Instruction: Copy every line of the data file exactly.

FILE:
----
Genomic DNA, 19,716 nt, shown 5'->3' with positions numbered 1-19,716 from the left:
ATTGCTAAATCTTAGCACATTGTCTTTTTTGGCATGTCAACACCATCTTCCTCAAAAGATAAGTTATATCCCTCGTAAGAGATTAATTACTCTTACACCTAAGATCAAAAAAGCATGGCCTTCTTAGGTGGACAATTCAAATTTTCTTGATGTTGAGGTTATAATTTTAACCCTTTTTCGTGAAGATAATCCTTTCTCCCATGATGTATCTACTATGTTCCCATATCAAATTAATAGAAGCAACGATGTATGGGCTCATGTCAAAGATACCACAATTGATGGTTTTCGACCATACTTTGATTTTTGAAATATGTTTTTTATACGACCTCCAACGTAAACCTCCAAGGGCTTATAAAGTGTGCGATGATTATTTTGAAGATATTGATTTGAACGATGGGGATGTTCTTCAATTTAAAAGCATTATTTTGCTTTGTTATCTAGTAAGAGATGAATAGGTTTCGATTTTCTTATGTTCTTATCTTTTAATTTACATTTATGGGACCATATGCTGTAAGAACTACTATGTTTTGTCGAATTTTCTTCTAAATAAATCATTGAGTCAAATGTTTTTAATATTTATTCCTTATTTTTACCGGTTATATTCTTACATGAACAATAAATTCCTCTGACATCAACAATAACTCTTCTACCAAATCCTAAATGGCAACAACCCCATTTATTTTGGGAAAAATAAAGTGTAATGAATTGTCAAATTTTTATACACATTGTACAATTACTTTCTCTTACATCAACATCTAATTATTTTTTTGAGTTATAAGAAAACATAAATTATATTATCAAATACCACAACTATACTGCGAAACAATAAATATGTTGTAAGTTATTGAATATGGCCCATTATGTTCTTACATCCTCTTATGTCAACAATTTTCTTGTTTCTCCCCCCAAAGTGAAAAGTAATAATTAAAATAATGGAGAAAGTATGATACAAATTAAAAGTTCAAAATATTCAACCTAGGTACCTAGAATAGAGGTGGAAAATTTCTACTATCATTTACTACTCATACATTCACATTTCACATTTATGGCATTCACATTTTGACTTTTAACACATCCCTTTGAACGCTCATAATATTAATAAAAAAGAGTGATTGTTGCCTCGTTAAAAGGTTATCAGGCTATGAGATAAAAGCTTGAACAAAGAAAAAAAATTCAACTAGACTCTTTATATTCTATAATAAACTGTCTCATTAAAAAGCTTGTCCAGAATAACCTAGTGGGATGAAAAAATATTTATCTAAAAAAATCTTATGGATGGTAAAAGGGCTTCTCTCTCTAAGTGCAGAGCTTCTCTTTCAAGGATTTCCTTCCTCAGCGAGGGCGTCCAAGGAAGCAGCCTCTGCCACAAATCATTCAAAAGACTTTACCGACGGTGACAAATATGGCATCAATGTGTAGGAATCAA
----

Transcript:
Genomic DNA, 19,716 nt, shown 5'->3' with positions numbered 1-19,716 from the left:
ATTGCTAAATCTTAGCACATTGTCTTTTTTGGCATGTCAACACCATCTTCCTCAAAAGATAAGTTATATCCCTCGTAAGAGATTAATTACTCTTACACCTAAGATCAAAAAAGCATGGCCTTCTTAGGTGGACAATTCAAATTTTCTTGATGTTGAGGTTATAATTTTAACCCTTTTTCGTGAAGATAATCCTTTCTCCCATGATGTATCTACTATGTTCCCATATCAAATTAATAGAAGCAACGATGTATGGGCTCATGTCAAAGATACCACAATTGATGGTTTTCGACCATACTTTGATTTTTGAAATATGTTTTTTATACGACCTCCAACGTAAACCTCCAAGGGCTTATAAAGTGTGCGATGATTATTTTGAAGATATTGATTTGAACGATGGGGATGTTCTTCAATTTAAAAGCATTATTTTGCTTTGTTATCTAGTAAGAGATGAATAGGTTTCGATTTTCTTATGTTCTTATCTTTTAATTTACATTTATGGGACCATATGCTGTAAGAACTACTATGTTTTGTCGAATTTTCTTCTAAATAAATCATTGAGTCAAATGTTTTTAATATTTATTCCTTATTTTTACCGGTTATATTCTTACATGAACAATAAATTCCTCTGACATCAACAATAACTCTTCTACCAAATCCTAAATGGCAACAACCCCATTTATTTTGGGAAAAATAAAGTGTAATGAATTGTCAAATTTTTATACACATTGTACAATTACTTTCTCTTACATCAACATCTAATTATTTTTTTGAGTTATAAGAAAACATAAATTATATTATCAAATACCACAACTATACTGCGAAACAATAAATATGTTGTAAGTTATTGAATATGGCCCATTATGTTCTTACATCCTCTTATGTCAACAATTTTCTTGTTTCTCCCCCCAAAGTGAAAAGTAATAATTAAAATAATGGAGAAAGTATGATACAAATTAAAAGTTCAAAATATTCAACCTAGGTACCTAGAATAGAGGTGGAAAATTTCTACTATCATTTACTACTCATACATTCACATTTCACATTTATGGCATTCACATTTTGACTTTTAACACATCCCTTTGAACGCTCATAATATTAATAAAAAAGAGTGATTGTTGCCTCGTTAAAAGGTTATCAGGCTATGAGATAAAAGCTTGAACAAAGAAAAAAAATTCAACTAGACTCTTTATATTCTATAATAAACTGTCTCATTAAAAAGCTTGTCCAGAATAACCTAGTGGGATGAAAAAATATTTATCTAAAAAAATCTTATGGATGGTAAAAGGGCTTCTCTCTCTAAGTGCAGAGCTTCTCTTTCAAGGATTTCCTTCCTCAGCGAGGGCGTCCAAGGAAGCAGCCTCTGCCACAAATCATTCAAAAGACTTTACCGACGGTGACAAATATGGCATCAATGTGTAGGAATCAA